• The Palm Beach County Classroom Teachers Association decided not to approve a recount in its recent presidential election, paving the way for 33-year-old Justin Katz to head the Florida union local. It could be the union’s first orderly transition of power in a long time.
  • I don’t know if anyone keeps track of the number of union trusteeships over a given period of time, but they do seem to be increasing lately. The national AFL-CIO just took over the San Diego Imperial-Counties Labor Council in California and removed its leaders, prompting them to form a competing labor group, the San Diego Working Families Council.
  • Teachers in the Carmel Clay school district in Indiana began voting this week on whether they want to continue to be represented by the NEA-affiliated Carmel Clay Education Association or by the independent Carmel Teachers Association. The battle for the 900-member bargaining unit has been going on for months, but the votes will be counted on May 26.
  • A teacher in Anne Arundel County petitioned the Maryland Public School Labor Relations Board to allow a second collective bargaining unit to be established in the district. The dispute largely concerns the union bargaining away bonuses that had been given to teachers working at hard-to-staff and underperforming Annapolis High School. A second union for the same job title would be unprecedented, but would be a fascinating experiment.
  • Delegates to the Michigan Education Association’s representative assembly passed a measure requiring MEA to issue a written report at each RA detailing the status of merger discussions between MEA and AFT Michigan. I suspect there are going to be a lot of written reports before any real progress is made.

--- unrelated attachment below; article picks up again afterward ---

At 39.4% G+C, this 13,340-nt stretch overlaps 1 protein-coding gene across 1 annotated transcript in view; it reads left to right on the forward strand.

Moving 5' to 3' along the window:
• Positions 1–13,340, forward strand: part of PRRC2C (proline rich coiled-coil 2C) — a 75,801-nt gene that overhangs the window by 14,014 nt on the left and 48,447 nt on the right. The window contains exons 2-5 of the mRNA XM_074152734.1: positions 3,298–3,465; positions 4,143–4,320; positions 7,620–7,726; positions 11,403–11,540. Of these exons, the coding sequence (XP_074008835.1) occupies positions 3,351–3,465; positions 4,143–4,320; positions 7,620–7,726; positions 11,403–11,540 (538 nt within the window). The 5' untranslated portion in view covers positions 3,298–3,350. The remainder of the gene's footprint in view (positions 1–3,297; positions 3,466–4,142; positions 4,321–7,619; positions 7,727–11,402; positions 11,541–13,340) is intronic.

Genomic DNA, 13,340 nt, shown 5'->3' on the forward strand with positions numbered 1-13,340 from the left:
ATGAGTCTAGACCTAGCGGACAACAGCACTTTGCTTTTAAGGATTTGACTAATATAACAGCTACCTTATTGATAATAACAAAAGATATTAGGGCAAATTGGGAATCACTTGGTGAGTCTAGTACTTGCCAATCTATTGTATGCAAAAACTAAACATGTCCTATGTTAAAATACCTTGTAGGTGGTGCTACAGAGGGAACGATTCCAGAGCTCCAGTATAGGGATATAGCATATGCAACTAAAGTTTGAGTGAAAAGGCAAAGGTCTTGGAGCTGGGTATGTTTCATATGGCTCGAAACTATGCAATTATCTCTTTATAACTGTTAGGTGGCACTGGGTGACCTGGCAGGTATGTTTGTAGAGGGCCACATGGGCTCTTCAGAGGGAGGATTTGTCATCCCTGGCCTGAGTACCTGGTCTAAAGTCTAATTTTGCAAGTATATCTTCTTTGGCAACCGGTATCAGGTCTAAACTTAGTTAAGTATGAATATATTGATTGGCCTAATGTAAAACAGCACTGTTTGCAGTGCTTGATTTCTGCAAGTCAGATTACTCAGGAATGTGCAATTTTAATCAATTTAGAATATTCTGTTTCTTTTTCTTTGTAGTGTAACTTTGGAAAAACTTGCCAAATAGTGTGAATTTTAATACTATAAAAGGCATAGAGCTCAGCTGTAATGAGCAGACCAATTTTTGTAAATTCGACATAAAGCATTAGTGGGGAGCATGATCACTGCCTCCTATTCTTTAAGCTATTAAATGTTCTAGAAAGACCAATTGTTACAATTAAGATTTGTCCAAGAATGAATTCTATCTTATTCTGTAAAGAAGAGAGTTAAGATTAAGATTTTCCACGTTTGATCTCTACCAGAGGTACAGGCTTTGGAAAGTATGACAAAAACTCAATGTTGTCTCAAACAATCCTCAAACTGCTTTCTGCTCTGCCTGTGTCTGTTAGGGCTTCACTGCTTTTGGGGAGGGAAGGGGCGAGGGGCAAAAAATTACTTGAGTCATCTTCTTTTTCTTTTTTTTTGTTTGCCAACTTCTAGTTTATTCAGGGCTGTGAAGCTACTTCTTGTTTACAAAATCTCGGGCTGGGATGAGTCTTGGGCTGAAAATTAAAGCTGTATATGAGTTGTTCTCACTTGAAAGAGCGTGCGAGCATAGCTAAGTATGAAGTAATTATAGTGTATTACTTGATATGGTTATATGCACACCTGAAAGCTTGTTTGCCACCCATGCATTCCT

Exclusive Advance Look at NEA’s 2017 Rankings and Estimates

Each year the National Education Association releases Rankings & Estimates, a report containing dozens of tables with statistics on school enrollment, finance and staffing.

This year’s edition isn’t quite ready for publication yet, but I have a copy of a draft that hasn’t been completely assembled and copy-edited. The data are all in place, however, so I post some numbers here before NEA determines how it wants to spin them.

These figures are for the 2015-16 school year. NEA includes an entire section with estimates for the current year, but who wants to return a year from now and check them for accuracy?

Nationwide K-12 enrollment increased 0.3% but 20 states saw declining numbers. Of those, seven had more teachers than in 2014-15 (Connecticut, Maine, Massachusetts, New York, Ohio, Tennessee and Wisconsin).

The enrollment figures are interesting because they point to something that has not been adequately addressed when discussing teacher hiring: the two different situations in primary and secondary schools.